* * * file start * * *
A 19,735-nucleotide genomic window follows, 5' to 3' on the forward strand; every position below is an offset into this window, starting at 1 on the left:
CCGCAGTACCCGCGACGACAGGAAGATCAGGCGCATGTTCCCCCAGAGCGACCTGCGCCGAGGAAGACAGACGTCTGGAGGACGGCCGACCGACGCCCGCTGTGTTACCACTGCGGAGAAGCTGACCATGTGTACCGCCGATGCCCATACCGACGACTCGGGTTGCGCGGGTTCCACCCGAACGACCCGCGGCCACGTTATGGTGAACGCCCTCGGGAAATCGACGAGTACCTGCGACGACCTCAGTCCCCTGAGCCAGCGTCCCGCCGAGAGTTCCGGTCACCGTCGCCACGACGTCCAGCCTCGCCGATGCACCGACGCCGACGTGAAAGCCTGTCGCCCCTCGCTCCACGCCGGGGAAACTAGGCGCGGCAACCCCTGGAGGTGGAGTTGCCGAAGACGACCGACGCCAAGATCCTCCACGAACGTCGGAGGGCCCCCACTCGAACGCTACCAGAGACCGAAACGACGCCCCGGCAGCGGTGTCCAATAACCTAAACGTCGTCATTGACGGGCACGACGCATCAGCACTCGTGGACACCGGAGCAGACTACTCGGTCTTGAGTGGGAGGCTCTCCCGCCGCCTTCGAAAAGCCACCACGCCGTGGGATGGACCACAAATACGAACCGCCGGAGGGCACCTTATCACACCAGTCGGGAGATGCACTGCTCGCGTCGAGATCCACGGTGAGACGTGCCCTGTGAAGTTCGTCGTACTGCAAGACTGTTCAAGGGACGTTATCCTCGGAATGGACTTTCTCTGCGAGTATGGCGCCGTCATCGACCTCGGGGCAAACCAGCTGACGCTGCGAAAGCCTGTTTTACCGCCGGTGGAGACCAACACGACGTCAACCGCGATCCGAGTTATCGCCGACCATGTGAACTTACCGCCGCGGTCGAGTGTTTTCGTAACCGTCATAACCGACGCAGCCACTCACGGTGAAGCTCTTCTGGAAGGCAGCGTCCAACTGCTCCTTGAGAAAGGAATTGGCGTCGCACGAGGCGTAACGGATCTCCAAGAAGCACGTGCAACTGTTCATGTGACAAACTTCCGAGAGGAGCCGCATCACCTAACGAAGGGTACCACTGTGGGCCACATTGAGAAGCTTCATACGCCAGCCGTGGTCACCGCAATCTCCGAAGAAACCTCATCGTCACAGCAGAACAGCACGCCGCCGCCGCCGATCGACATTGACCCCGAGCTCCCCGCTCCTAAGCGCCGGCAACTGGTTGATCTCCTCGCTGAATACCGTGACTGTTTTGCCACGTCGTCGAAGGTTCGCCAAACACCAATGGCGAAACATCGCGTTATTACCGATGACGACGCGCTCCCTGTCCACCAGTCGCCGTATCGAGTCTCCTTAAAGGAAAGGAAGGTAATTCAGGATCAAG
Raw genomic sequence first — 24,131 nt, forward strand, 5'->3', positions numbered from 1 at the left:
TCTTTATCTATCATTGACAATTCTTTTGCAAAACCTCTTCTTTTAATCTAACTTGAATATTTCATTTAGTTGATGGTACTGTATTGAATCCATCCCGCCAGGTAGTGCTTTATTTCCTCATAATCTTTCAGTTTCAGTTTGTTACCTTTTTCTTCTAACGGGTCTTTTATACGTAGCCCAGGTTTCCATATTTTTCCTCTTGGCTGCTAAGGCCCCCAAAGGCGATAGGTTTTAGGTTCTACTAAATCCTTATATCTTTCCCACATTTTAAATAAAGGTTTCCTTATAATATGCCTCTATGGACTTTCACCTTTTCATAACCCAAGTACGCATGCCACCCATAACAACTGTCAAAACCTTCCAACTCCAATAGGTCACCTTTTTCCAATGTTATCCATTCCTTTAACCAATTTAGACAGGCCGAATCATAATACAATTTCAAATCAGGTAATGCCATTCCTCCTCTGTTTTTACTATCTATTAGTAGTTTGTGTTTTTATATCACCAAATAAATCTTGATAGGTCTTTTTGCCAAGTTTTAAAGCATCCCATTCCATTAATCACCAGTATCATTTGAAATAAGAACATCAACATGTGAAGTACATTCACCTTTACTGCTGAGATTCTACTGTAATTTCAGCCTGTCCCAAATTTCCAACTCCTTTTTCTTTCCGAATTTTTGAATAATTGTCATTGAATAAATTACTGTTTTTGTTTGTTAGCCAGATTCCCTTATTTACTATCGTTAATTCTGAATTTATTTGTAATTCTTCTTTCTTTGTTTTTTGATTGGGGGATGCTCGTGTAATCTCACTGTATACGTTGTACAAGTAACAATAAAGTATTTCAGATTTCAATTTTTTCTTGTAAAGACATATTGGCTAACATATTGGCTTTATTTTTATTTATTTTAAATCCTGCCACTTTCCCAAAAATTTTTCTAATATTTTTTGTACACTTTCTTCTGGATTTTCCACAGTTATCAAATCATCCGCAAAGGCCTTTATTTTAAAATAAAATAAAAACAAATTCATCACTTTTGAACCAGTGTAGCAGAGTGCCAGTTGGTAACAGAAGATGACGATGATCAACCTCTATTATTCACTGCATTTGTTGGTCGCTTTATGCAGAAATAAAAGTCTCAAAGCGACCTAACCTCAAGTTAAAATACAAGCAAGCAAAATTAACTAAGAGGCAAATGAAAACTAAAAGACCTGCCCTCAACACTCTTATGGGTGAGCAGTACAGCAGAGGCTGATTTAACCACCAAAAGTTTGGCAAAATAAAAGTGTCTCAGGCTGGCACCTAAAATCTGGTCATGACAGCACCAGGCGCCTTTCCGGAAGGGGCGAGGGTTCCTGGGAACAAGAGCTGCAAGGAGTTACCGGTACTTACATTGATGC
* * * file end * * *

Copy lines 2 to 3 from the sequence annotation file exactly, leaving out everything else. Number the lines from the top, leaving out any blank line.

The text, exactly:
CCGCAGTACCCGCGACGACAGGAAGATCAGGCGCATGTTCCCCCAGAGCGACCTGCGCCGAGGAAGACAGACGTCTGGAGGACGGCCGACCGACGCCCGCTGTGTTACCACTGCGGAGAAGCTGACCATGTGTACCGCCGATGCCCATACCGACGACTCGGGTTGCGCGGGTTCCACCCGAACGACCCGCGGCCACGTTATGGTGAACGCCCTCGGGAAATCGACGAGTACCTGCGACGACCTCAGTCCCCTGAGCCAGCGTCCCGCCGAGAGTTCCGGTCACCGTCGCCACGACGTCCAGCCTCGCCGATGCACCGACGCCGACGTGAAAGCCTGTCGCCCCTCGCTCCACGCCGGGGAAACTAGGCGCGGCAACCCCTGGAGGTGGAGTTGCCGAAGACGACCGACGCCAAGATCCTCCACGAACGTCGGAGGGCCCCCACTCGAACGCTACCAGAGACCGAAACGACGCCCCGGCAGCGGTGTCCAATAACCTAAACGTCGTCATTGACGGGCACGACGCATCAGCACTCGTGGACACCGGAGCAGACTACTCGGTCTTGAGTGGGAGGCTCTCCCGCCGCCTTCGAAAAGCCACCACGCCGTGGGATGGACCACAAATACGAACCGCCGGAGGGCACCTTATCACACCAGTCGGGAGATGCACTGCTCGCGTCGAGATCCACGGTGAGACGTGCCCTGTGAAGTTCGTCGTACTGCAAGACTGTTCAAGGGACGTTATCCTCGGAATGGACTTTCTCTGCGAGTATGGCGCCGTCATCGACCTCGGGGCAAACCAGCTGACGCTGCGAAAGCCTGTTTTACCGCCGGTGGAGACCAACACGACGTCAACCGCGATCCGAGTTATCGCCGACCATGTGAACTTACCGCCGCGGTCGAGTGTTTTCGTAACCGTCATAACCGACGCAGCCACTCACGGTGAAGCTCTTCTGGAAGGCAGCGTCCAACTGCTCCTTGAGAAAGGAATTGGCGTCGCACGAGGCGTAACGGATCTCCAAGAAGCACGTGCAACTGTTCATGTGACAAACTTCCGAGAGGAGCCGCATCACCTAACGAAGGGTACCACTGTGGGCCACATTGAGAAGCTTCATACGCCAGCCGTGGTCACCGCAATCTCCGAAGAAACCTCATCGTCACAGCAGAACAGCACGCCGCCGCCGCCGATCGACATTGACCCCGAGCTCCCCGCTCCTAAGCGCCGGCAACTGGTTGATCTCCTCGCTGAATACCGTGACTGTTTTGCCACGTCGTCGAAGGTTCGCCAAACACCAATGGCGAAACATCGCGTTATTACCGATGACGACGCGCTCCCTGTCCACCAGTCGCCGTATCGAGTCTCCTTAAAGGAAAGGAAGGTAATTCAGGATCAAG
Raw genomic sequence first — 24,131 nt, forward strand, 5'->3', positions numbered from 1 at the left: